A good elevator pitch, either on your website or in person, can help convert customers. A bad pitch can lose them. And it isn’t easy. Just ask James Lawrence, whose company makes advance software system that ensures drone operators stay in compliance with the ever-changing rules and regulations for their airborne devices. “The question was how to winnow that down to a big idea I could present in two minutes that would resonate with people who know nothing about my product,” he says in an interview with Inc. magazine.
Conveying your life dream to a stranger — who might have only a fleeting interest in what you’re saying – in a couple of minutes, or a few words online, can be a pressure-filled challenge. Here are five steps to creating an elevator pitch that keeps people’s attention and may win over clients and investors.
Your opening line or headline should grab the listener’s attention and leave them wanting more. Small business expert Alyssa Gregory gives this example: “Have you ever felt held back by lack of time and wished you could clone yourself so you could get everything done, when you want to get it done, the way you want it done?” If you’re reaction is, tell me more, it’s a winning pitch.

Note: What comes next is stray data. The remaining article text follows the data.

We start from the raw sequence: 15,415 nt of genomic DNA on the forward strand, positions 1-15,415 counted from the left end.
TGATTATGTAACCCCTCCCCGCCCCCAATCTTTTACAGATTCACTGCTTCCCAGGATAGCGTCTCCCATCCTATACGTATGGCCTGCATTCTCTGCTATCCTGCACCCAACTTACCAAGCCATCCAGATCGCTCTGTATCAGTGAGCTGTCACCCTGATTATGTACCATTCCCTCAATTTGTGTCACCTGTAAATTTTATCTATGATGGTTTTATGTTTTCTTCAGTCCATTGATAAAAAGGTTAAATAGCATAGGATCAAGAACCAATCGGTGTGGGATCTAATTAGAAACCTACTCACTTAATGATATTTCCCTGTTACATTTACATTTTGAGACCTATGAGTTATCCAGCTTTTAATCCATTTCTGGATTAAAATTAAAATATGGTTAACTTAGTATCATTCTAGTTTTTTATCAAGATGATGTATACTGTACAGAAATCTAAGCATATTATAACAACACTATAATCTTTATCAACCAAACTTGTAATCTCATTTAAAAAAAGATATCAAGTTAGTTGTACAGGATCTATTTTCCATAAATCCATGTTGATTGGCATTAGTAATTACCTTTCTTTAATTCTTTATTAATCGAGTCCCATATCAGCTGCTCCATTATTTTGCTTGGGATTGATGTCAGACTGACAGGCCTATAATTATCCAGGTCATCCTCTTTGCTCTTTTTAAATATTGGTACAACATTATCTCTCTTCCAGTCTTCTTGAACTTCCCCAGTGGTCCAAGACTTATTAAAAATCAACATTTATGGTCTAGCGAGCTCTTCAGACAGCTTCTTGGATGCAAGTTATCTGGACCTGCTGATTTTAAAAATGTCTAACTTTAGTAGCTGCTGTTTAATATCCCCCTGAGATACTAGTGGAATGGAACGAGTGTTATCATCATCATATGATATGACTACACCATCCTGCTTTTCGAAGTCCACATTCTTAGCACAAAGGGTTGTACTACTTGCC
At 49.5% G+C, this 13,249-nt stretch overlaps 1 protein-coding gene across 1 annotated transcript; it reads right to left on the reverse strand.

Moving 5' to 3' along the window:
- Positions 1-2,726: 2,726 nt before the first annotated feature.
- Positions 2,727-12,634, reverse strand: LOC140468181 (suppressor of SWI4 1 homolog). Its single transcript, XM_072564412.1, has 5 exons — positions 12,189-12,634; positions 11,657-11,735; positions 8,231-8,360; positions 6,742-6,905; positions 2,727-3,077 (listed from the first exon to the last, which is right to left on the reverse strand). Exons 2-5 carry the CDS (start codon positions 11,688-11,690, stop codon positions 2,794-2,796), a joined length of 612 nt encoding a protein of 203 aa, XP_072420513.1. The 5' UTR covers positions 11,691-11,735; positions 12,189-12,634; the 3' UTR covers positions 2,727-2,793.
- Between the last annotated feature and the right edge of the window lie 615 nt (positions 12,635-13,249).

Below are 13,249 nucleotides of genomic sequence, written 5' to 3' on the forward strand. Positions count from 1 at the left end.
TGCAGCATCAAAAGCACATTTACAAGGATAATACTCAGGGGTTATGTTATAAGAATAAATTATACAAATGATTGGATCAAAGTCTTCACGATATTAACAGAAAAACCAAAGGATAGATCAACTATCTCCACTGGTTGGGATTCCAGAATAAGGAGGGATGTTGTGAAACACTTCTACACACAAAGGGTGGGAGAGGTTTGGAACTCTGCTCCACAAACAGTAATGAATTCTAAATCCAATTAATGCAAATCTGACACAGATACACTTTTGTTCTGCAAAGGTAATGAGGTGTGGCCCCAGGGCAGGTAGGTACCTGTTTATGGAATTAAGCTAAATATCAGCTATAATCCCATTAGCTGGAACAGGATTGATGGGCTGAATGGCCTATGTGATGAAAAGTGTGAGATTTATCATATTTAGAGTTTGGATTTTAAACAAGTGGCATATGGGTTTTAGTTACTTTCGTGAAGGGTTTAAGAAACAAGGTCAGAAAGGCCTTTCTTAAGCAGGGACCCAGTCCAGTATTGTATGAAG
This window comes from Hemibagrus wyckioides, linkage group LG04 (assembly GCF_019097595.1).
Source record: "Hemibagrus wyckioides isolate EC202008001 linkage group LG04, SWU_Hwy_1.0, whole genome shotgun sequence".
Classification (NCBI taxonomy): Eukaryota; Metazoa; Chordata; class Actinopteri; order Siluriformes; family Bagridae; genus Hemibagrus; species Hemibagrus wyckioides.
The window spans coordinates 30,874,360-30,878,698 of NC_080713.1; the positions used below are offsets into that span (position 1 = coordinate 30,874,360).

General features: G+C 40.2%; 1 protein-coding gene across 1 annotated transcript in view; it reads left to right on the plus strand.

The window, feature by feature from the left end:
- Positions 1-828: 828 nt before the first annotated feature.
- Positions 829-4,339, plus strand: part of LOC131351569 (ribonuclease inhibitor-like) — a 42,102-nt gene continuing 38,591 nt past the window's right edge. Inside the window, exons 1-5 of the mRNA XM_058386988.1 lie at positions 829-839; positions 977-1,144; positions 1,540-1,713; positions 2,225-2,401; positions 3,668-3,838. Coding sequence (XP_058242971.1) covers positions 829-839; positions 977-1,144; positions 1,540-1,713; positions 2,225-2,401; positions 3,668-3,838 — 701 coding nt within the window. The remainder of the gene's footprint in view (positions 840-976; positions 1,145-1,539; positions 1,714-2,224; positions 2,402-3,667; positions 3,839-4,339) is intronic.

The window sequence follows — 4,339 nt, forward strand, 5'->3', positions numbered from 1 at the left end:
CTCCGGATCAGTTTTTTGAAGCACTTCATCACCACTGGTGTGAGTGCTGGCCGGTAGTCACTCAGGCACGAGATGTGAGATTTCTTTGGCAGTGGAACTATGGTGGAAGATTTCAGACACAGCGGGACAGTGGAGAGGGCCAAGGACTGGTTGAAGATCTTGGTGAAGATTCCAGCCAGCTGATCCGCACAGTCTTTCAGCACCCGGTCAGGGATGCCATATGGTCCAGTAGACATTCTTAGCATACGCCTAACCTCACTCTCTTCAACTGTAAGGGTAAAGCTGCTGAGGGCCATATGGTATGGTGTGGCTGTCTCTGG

Change Your POV.
Understandably, a lot of people begin their elevator pitch with “I.” But, a better beginning starts with: “You.” Explain the problem you’re addressing and the benefit you offer from the listener’s POV. As Fast Company puts it: Instead of blandly stating, “I’m an accountant,” say: “You know how everybody is interested in maximizing the amount of money that they keep when it comes time to talk to Uncle Sam in April? That’s what I help my clients do. My name’s Peter Smith, I’m an accountant.”
Create a Few Versions.
Rather than robotically saying the identical elevator pitch to everyone, have a few versions at the ready for different situations. “Keep that opening sentence the same, but use five different stories of success to illustrate five different reasons customers pay you money,” says the American Management Association.
Spell Out the Next Step.
An elevator pitch shouldn’t end between floors. Let the person you’re talking with know what you want next – be it a sale or other objective.
Even the most skilled actors rehearse and listen to their director. Practice your pitch in front of friends and ask their opinion. “What may seem clear in your mind might come across as convoluted, long-winded, or fragmented to an outside observer,” says consultant Lauren Katen. Online, try different language and measure the results.
An elevator pitch is a powerful tool – but half of small business owners don’t have one at the ready. And that can keep a business stuck on the ground floor rather than racing to the penthouse.